“The biggest problem,” she says, “isn’t necessarily the administration but the fact that the media is completely obsessed with him. And not everyone’s doing their job, not just reporting the news. Because it’s good for sales. I wanted to point out what the media was doing, which was that they’ve made a lot of money and been very successful off of [President] Trump. It’s been good for everyone involved except the people. It’s been good for him, and TV, and newspapers.”

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Meanwhile, the White House Correspondents’ Association has decided its next host will be a historian, breaking with the long tradition of comics providing the entertainment at the dinner.

Though Wolf’s speech generated angry tweets from the president and brought her some unwanted attention, it also raised her profile even higher. Last spring, she hosted a 10-episode series for Netflix titled “The Break,” she had her own HBO stand-up special (the hilarious “Nice Lady”), and her stand-up career continues to flourish. Wilbur owner Bill Blumenreich calls Wolf “a great young comic with a bright future. We are excited to be hosting her.”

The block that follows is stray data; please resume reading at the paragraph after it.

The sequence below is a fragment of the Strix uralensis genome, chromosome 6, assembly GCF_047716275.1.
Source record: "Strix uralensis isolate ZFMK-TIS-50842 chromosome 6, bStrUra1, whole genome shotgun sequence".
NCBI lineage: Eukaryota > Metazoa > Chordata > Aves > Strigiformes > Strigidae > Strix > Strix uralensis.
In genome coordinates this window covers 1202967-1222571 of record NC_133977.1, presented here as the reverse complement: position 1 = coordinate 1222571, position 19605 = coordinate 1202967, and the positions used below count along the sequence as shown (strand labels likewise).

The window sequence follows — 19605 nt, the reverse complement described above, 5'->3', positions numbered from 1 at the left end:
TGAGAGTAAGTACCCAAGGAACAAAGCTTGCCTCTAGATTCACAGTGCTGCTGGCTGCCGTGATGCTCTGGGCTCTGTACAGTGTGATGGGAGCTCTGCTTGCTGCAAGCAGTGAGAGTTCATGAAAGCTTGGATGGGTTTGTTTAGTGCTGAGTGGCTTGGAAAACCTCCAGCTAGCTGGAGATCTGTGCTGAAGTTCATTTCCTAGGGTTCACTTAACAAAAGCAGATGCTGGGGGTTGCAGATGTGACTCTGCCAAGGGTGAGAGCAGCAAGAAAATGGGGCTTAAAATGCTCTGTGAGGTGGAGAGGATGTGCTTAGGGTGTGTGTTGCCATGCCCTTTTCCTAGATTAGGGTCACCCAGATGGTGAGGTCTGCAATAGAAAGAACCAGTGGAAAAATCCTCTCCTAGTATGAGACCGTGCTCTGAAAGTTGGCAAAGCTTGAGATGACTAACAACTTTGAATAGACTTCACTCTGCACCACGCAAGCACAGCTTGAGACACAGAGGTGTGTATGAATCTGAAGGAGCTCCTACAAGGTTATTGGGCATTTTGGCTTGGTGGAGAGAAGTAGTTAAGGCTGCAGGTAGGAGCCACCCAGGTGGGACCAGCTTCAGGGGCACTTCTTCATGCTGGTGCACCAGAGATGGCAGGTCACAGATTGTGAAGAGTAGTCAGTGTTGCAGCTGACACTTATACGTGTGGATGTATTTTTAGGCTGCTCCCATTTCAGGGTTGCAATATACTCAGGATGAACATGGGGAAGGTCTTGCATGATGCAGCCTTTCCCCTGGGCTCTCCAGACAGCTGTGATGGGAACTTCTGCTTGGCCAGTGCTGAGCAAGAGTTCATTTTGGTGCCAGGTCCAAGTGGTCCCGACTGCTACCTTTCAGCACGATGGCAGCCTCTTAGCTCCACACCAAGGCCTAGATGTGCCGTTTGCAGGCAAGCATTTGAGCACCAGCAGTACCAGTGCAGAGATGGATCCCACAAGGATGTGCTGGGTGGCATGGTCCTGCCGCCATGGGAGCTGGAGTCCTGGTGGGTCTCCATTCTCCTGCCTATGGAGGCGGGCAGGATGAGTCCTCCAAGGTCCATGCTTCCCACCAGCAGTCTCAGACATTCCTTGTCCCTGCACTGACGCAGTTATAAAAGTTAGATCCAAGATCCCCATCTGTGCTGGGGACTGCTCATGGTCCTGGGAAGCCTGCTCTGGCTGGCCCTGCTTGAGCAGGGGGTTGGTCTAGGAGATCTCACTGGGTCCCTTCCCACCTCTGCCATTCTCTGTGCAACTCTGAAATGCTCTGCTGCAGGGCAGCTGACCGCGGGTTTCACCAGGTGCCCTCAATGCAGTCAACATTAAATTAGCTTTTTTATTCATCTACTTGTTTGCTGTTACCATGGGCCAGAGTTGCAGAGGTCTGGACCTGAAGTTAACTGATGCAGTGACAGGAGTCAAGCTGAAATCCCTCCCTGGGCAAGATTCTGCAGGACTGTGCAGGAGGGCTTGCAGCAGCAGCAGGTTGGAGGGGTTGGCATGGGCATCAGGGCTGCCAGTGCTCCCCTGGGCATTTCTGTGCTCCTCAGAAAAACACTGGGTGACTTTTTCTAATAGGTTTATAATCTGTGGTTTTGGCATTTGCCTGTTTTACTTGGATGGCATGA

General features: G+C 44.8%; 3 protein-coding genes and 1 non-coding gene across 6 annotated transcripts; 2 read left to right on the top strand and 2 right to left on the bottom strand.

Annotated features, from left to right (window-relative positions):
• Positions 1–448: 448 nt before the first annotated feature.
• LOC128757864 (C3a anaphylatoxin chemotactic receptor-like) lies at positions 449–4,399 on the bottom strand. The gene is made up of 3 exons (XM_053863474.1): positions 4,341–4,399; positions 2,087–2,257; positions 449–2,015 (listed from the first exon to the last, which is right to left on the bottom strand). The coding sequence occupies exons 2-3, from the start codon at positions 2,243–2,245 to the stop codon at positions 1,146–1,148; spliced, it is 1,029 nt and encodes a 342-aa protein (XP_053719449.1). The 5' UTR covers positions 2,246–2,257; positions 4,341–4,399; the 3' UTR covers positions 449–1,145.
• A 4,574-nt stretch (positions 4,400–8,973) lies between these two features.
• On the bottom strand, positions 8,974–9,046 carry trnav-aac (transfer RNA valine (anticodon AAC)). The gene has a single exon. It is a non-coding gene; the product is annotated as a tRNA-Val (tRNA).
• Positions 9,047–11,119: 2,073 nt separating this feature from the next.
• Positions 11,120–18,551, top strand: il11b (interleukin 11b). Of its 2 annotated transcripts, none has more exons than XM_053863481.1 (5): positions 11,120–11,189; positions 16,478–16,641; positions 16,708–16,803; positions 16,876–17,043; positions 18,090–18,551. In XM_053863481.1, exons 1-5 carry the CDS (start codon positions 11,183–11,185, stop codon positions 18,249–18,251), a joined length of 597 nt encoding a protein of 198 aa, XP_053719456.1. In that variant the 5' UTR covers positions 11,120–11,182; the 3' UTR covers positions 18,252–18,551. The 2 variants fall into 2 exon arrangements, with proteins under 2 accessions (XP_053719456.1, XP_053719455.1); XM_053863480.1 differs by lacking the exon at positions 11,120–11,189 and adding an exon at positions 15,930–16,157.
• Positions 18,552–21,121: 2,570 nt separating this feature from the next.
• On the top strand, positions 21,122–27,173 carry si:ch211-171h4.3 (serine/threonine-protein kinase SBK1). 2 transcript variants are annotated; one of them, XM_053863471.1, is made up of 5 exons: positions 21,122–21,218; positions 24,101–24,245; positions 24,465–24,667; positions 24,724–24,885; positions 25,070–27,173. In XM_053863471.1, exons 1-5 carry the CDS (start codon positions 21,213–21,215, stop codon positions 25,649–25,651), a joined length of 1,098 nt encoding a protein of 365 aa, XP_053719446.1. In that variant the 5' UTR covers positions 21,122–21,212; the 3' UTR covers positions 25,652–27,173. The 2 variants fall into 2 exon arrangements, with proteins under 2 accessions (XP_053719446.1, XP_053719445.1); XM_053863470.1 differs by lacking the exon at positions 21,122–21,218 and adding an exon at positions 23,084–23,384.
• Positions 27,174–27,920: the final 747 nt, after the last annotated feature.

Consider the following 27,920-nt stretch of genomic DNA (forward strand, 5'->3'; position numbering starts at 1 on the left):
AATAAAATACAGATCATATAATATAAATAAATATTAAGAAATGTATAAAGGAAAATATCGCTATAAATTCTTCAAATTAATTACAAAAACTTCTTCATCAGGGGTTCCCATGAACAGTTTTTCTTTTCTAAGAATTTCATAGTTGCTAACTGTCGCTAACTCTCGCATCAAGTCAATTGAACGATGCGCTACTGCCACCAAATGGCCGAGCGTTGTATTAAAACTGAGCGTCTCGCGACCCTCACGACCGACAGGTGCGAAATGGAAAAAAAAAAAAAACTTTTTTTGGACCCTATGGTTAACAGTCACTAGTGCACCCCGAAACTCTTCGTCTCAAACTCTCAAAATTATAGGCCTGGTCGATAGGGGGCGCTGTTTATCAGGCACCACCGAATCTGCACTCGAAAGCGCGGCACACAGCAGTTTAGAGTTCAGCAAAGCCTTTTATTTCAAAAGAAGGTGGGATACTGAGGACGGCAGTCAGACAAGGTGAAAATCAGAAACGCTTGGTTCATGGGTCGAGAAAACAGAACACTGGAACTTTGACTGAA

Wolf says the two Boston shows, the second of which will ring out 2018, will feel as much like a celebration as possible.

“There’s going to be a DJ and a couple of special guests,” she says. “I’m definitely going to dress up and try to make it like a party.”

MICHELLE WOLF

At the Wilbur Theatre, Boston, Dec. 30 (sold out) and Dec. 31, 7 p.m. Tickets: $37, www.thewilbur.com


E-mail David Brusie at dbrusie@gmail.com.